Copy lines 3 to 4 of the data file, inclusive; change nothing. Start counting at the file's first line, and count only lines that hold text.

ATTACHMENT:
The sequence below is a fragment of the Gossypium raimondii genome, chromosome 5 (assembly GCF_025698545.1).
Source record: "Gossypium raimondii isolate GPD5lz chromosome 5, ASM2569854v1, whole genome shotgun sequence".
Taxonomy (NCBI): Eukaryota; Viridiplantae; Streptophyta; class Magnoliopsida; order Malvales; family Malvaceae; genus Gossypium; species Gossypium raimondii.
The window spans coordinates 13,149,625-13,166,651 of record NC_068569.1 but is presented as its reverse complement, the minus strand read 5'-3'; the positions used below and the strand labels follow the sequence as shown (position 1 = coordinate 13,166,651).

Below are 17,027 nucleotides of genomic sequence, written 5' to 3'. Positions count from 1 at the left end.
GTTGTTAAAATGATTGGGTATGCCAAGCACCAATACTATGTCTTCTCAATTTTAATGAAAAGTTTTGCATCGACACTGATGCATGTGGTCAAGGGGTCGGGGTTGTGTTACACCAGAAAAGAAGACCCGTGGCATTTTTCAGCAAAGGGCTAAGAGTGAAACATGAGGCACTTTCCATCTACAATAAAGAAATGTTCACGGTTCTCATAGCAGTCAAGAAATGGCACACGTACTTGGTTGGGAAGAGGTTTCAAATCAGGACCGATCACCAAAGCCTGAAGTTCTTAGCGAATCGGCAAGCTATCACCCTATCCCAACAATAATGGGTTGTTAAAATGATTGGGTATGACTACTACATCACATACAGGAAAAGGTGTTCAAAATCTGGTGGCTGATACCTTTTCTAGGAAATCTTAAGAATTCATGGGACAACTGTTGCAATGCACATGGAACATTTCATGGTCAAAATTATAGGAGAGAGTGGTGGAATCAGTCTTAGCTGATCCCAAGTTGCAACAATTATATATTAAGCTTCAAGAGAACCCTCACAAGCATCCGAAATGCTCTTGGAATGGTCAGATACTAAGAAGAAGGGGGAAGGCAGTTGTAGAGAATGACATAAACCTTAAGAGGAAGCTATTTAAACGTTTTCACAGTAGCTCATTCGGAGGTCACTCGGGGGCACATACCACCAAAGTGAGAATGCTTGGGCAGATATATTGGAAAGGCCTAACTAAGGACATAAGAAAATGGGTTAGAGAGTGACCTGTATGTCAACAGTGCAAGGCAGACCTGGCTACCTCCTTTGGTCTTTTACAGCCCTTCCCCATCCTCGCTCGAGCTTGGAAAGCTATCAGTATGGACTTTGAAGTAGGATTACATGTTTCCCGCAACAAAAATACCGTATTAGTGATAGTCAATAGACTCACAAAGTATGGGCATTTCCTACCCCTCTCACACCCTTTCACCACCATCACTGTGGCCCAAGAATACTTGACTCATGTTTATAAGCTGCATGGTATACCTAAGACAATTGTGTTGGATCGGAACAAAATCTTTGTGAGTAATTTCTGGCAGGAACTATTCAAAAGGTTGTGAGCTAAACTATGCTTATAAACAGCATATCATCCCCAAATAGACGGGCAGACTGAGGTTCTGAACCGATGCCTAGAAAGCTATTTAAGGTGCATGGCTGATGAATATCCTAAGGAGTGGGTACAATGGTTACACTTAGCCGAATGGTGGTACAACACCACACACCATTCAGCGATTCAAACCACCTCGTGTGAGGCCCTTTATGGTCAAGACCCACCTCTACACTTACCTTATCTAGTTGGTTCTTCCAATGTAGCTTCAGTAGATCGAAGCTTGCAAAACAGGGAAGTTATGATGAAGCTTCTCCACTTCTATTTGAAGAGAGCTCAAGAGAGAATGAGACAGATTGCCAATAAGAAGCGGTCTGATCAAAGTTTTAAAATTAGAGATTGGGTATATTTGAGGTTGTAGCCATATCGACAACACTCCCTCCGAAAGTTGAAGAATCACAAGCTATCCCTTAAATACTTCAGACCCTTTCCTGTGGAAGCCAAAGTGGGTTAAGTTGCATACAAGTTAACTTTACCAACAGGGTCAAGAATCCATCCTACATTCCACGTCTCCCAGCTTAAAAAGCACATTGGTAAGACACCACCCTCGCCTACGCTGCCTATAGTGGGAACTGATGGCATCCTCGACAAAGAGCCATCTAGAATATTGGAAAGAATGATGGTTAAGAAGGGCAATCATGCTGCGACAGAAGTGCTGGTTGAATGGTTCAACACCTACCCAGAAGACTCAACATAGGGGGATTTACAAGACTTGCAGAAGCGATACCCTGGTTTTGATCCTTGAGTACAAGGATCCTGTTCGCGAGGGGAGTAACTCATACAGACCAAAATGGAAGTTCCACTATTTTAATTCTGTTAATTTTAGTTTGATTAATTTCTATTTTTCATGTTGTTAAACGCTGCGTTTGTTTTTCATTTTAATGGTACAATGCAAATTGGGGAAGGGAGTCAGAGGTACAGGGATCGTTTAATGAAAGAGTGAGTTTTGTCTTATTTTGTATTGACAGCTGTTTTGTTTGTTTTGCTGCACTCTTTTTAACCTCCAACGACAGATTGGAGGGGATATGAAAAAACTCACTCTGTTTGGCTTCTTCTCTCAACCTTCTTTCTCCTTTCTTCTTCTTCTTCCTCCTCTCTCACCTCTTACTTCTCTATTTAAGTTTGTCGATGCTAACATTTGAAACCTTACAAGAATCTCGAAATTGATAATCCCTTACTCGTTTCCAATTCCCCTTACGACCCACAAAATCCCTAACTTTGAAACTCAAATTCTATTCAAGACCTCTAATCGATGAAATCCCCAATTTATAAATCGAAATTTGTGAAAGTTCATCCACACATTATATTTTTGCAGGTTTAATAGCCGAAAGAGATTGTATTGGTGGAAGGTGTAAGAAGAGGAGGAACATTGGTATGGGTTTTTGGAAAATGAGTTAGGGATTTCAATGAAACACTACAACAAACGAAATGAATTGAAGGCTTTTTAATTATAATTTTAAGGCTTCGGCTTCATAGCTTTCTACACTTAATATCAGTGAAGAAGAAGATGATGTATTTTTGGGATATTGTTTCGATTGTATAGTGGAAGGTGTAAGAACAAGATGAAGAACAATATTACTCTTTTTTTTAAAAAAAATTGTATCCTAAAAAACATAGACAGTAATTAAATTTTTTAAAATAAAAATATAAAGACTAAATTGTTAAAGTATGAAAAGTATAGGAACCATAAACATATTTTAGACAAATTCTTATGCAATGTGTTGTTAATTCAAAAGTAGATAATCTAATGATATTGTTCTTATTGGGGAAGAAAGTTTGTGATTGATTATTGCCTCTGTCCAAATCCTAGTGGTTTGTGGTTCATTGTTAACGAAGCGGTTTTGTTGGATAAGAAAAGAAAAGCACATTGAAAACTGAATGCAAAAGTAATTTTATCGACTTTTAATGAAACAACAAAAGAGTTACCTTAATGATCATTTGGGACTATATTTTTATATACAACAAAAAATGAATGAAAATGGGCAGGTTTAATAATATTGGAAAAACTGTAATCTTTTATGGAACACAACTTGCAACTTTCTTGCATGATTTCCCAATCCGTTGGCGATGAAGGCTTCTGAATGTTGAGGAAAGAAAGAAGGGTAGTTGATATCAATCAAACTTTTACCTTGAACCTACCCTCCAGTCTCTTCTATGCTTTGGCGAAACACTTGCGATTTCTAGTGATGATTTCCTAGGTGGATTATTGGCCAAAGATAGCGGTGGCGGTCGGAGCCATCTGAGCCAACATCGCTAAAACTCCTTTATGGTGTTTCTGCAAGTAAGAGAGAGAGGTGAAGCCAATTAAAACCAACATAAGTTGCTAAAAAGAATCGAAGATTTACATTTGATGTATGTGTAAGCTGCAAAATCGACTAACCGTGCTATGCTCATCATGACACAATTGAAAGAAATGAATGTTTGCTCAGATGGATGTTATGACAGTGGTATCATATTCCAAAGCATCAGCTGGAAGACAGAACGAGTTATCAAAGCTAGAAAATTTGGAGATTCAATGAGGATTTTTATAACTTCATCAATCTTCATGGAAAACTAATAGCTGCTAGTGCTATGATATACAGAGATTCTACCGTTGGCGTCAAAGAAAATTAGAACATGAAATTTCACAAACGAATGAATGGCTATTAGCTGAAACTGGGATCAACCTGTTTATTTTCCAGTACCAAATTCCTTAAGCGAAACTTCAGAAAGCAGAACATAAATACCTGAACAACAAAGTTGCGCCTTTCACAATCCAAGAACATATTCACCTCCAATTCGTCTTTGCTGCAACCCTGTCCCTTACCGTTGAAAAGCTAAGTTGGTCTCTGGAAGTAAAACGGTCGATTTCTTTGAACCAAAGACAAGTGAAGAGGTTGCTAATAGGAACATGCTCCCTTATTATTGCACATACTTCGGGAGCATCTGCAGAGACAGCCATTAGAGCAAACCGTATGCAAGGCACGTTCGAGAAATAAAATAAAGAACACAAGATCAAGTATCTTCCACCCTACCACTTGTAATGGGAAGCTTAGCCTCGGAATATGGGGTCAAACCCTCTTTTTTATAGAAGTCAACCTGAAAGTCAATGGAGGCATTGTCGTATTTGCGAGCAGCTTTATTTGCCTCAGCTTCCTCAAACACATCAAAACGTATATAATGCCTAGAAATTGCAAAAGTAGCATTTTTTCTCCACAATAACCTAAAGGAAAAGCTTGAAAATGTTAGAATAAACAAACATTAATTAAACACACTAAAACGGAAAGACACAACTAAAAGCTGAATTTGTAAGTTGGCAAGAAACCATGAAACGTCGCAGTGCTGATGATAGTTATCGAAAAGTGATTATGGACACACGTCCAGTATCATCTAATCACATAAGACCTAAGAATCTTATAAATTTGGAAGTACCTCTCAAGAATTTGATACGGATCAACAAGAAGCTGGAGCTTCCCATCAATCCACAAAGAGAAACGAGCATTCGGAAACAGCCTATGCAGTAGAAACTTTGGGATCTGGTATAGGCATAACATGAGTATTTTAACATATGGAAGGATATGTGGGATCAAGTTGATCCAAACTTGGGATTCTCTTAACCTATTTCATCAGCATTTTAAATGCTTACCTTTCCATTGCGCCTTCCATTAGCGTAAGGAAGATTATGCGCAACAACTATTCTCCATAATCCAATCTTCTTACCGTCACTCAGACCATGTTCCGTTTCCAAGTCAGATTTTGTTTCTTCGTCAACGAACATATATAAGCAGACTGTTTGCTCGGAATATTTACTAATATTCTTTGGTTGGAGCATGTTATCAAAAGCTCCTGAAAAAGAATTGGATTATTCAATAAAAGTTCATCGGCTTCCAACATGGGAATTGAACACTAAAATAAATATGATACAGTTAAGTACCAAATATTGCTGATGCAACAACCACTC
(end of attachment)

Taxonomy (NCBI): Eukaryota; Viridiplantae; Streptophyta; class Magnoliopsida; order Malvales; family Malvaceae; genus Gossypium; species Gossypium raimondii.
The window spans coordinates 13,149,625-13,166,651 of record NC_068569.1 but is presented as its reverse complement, the minus strand read 5'-3'; the positions used below and the strand labels follow the sequence as shown (position 1 = coordinate 13,166,651).